Feijão Congo

A plate of feijão congo and rice

Feijoada (Portuguese pronunciation: [fejʒuˈadɐ]) is a stew of beans with beef and pork. The name feijoada comes from feijão, ‘bean’ in Portuguese.It is widely prepared in the Portuguese-speaking world,with slight variations.Brazilian feijoada made with black beans

The basic ingredients of feijoada are beans and fresh pork or beef. In Brazil, it is usually made with black beans (feijoada à brasileira). The stew is best prepared over low heat in a thick clay pot.It is usually served with rice and assorted sausages such as chouriçomorcela (blood sausage), farinheira, and others, which may or may not be cooked in the stew.

https://en.wikipedia.org/wiki/Feijoada

Our next stop on the tour of feijoadas is Cape Verde, a group of islands in the Atlantic ocean, off the west coast of Africa. Wait a minute, you’re saying. This dish isn’t called feijoada. I searched and searched and although I found many references to feijoada being a dish eaten in Cape Verde, no one seemed to have a recipe for Cape Verdean feijoada. However one site had a recipe for feijão congo, which they said is congo beans cooked in the style of feijoada. When I started searching for feijão congo instead of feijoada low and behold a number of recipes showed up, and if you look at my recipe you’ll see that it pretty much boils down to Portuguese feijoada with a different bean.

So what are congo beans? In English they’re most commonly called pigeon peas. Or you might know them as gandul, as in the the Puerto Rican or Dominican staple dish arroz con gandules, and in India they are the bean from which Toor Dal is made. They are native to India, but now a staple crop across much of south Asia, Africa and tropical areas of the Americas.

If you remember my post about Stew Peas you’ll know that across several Caribbean countries most types of beans are known as peas. Pigeon peas are one of those, very much a variety of bean. However they are small and fairly round as beans go, so they actually reminded me of what we call peas, especially after soaking. The texture of the cooked beans also vaguely reminded me of peas.

A number of the recipes I looked at called for some variety of starchy orange vegetable (squash, pumpkin or sweet potato), but none of them were common enough to make it out of the optional ingredients category. I think that adding one of those might make the dish more authentic, and would certainly help differentiate it from other other versions of the dish we’ve explored so far. Then again, there were recipes which didn’t include it, so it’s not a requirement.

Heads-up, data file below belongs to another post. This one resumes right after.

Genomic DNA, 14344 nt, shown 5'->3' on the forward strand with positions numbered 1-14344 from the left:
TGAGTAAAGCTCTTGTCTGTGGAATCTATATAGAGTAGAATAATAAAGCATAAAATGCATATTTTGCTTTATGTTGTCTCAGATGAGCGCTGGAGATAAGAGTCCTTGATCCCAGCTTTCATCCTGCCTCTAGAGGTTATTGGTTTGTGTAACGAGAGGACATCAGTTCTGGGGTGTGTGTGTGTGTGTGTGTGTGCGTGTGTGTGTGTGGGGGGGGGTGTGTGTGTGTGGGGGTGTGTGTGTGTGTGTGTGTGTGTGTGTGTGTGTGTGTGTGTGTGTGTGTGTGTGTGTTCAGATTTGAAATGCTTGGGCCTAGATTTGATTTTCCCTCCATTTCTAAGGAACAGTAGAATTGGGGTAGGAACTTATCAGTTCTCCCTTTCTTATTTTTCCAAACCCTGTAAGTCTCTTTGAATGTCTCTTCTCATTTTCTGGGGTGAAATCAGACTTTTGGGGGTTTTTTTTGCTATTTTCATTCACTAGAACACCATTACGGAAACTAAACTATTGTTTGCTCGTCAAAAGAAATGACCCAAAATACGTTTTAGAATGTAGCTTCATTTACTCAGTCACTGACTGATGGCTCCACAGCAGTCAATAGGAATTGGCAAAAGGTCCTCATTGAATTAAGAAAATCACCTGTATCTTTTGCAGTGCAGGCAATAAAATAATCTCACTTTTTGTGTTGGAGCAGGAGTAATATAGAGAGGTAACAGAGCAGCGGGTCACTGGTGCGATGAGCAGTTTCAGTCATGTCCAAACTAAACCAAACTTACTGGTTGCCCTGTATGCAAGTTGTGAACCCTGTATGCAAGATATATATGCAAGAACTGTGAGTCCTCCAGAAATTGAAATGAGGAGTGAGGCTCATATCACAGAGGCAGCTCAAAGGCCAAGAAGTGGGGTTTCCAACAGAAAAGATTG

In the Portuguese and Brazilian version of this dish, as well as some of the similar Spanish dishes I’ve done recently, the recipe calls for a number of different parts of the pig. As we work our way into some of the less well to do parts of the world we start to see recipes, like this one, that just call for “pork” and the expectation is that you’ll use whatever you have on hand. I suspect that feet, snouts and ears continue to make their way into the feijoada pots in poorer countries at least as much as they do in the rich ones, but you are free to use whatever you like. In this case I just bought a pork roast of the appropriate weight and cut it up into bite sized pieces. I could probably have also dug through the freezer and come up with a bunch of odd scraps of pork left over from previous dishes.

I have once again used Spanish chorizo in this, although a Portuguese style chourico would be more authentic. I did order Linguica* for the dish from Amazon. At first glance I did find it considerably cheaper on other websites, but when you took minimum orders and shipping charges into account Amazon turned out to be the better deal. You could probably use any other flavorful smoked sausage if you can’t justify $30/ lb. for suasage.


Feijão Congo

Serves: 8-10
Prep: 45 Minutes
Cook:2-3 hours
Total: ~3 hours, plus soaking time.

2 ½ cups dried pigeon peas
Water, as needed

3 Tablespoons extra virgin olive oil
2 ½ Tablespoons minced garlic
1 ½ medium onions, diced
2 bay leaves
3 ripe tomatoes, chopped

2 ½ lbs. pork stew meat
Paprika, to taste
Salt, to taste
Black pepper, to taste

1 lb. linguica sausage, sliced

1 ½ sticks chorizo, sliced
2 cups tomato puree
⅔ lb. cabbage, chopped
½ lb. carrots, sliced

Rice, to serve

Optional:

12 oz salt pork, diced
1 lb. acorn squash, peeled, seeded and diced
1-2 bouillon cubes
⅔ lb. bacon, chopped
Spare Ribs, as part of pork
1 ¼ lbs. Sweet potato, peeled and chopped
1-2 red chili peppers, minced
2 sprigs of cilantro, for garnish
½ chicken, cut into serving pieces
⅓ lb pumpkin, peeled and diced

Pick over the beans, rinse, drain, cover with cool water and soak overnight.

Drain the beans, place in a pot and cover with water by about 2 inches. Bring to a boil, lower heat and simmer, covered for 1-2 hours, until just tender.

Heat olive oil in a heavy bottomed pot or dutch oven and sauté onion, garlic and bay leaves for a few minutes, until onion is translucent. Add fresh tomato and cook until it starts to break down. 

Add pork to the pot, season with paprika, salt and pepper, and cook until no longer pink on the outside. 

Add the sliced sausages and cook for a couple minutes, then add the tomato puree, cabbage and carrots. Cook briefly, until the cabbage starts to wilt, then add the cooked beans and enough of their broth to barely cover everything. Simmer, uncovered until pork is tender, 30-45 minutes or more.

Taste and adjust seasoning if needed. 

Serve with rice. 






*I receive no compensation for mentioning this product.

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